As an agency, there are a few key Drupal security concepts that you need to understand before talking with your clients:

·      What is personally identifiable information (PII)?

·      What compliance regulations your clients fall under (PCI DSS, HIPAA, FERPA, FISMA, etc.)

·      There is no security silver bullet—you need to take a defense in depth approach.

We’ll go into these points in a little more detail below.

Questions to Ask Your Clients

Security is not something that is on or off, but rather is on a continuum. Each site is unique, and depending on what your clients are going to do with theirs determines the layers of security needed. By fully understanding their business and site goals, you’ll avoid last minute surprises during the build. No one likes adding expense and time to the project (surprise!) and by asking the right questions upfront, you can save a lot of headache down the road. Some of the first questions during the discovery phase should be:

·      What information is going to be collected?

·      Who will have logins?

·      Anything being sold? Any donations?

·      Are you under any compliance requirements?

Additionally, if you hear any of the keywords below, take mental note.  The slide on the security scale just went from less to more.

·      eCommerce

·      Integration

·      API

·      Registered users

·      Paywall

·      Forms

By asking the right questions and listening to their responses (as well as reading between the lines), you will be able to confidently put the proper security controls in place from the beginning.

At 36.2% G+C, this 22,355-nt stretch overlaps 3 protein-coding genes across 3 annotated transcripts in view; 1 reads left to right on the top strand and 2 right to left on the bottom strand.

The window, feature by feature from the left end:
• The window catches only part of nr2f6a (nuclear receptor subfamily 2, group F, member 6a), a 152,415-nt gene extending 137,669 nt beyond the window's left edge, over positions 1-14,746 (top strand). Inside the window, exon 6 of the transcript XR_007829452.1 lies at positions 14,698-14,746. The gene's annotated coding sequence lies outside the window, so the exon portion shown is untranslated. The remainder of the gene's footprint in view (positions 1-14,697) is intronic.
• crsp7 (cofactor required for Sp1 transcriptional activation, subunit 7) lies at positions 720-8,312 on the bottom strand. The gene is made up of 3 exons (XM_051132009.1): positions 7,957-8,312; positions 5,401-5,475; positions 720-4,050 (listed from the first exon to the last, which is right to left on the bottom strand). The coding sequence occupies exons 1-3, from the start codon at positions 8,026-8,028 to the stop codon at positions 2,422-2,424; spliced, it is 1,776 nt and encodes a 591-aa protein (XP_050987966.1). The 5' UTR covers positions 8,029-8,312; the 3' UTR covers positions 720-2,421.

We had the Talk. Now What?

Now that the talk is over and your client is impressed with the attention to detail your agency gives—you provide business value and know that a site is more than code—it is time to get to work. First, let’s start with encrypting sensitive data:

Wait. I Should Encrypt That?

You may not be collecting credit card or social security numbers, but you still need to think about encryption. Why? Because PII extends beyond what the average Drupal developer might consider sensitive.

Generally speaking, PII is any information that alone, or when combined with other information, can identify a unique, individual person. PII goes beyond just a credit card or social security number.  For example, the following can be considered PII:

·      First name

·      Last name

·      Email

·      Social media info

·      Phone number

Pause for a moment and consider how many websites you have built that collect this type of information. As you will quickly realize, even the most basic marketing websites collect PII that should be encrypted, and when you throw data security compliance requirements into the mix, the list grows longer. The Drupal community has built a great suite of modules to help users protect private data (Encrypt, Field Encryption, Encrypted Files, etc.).

Integrated Services?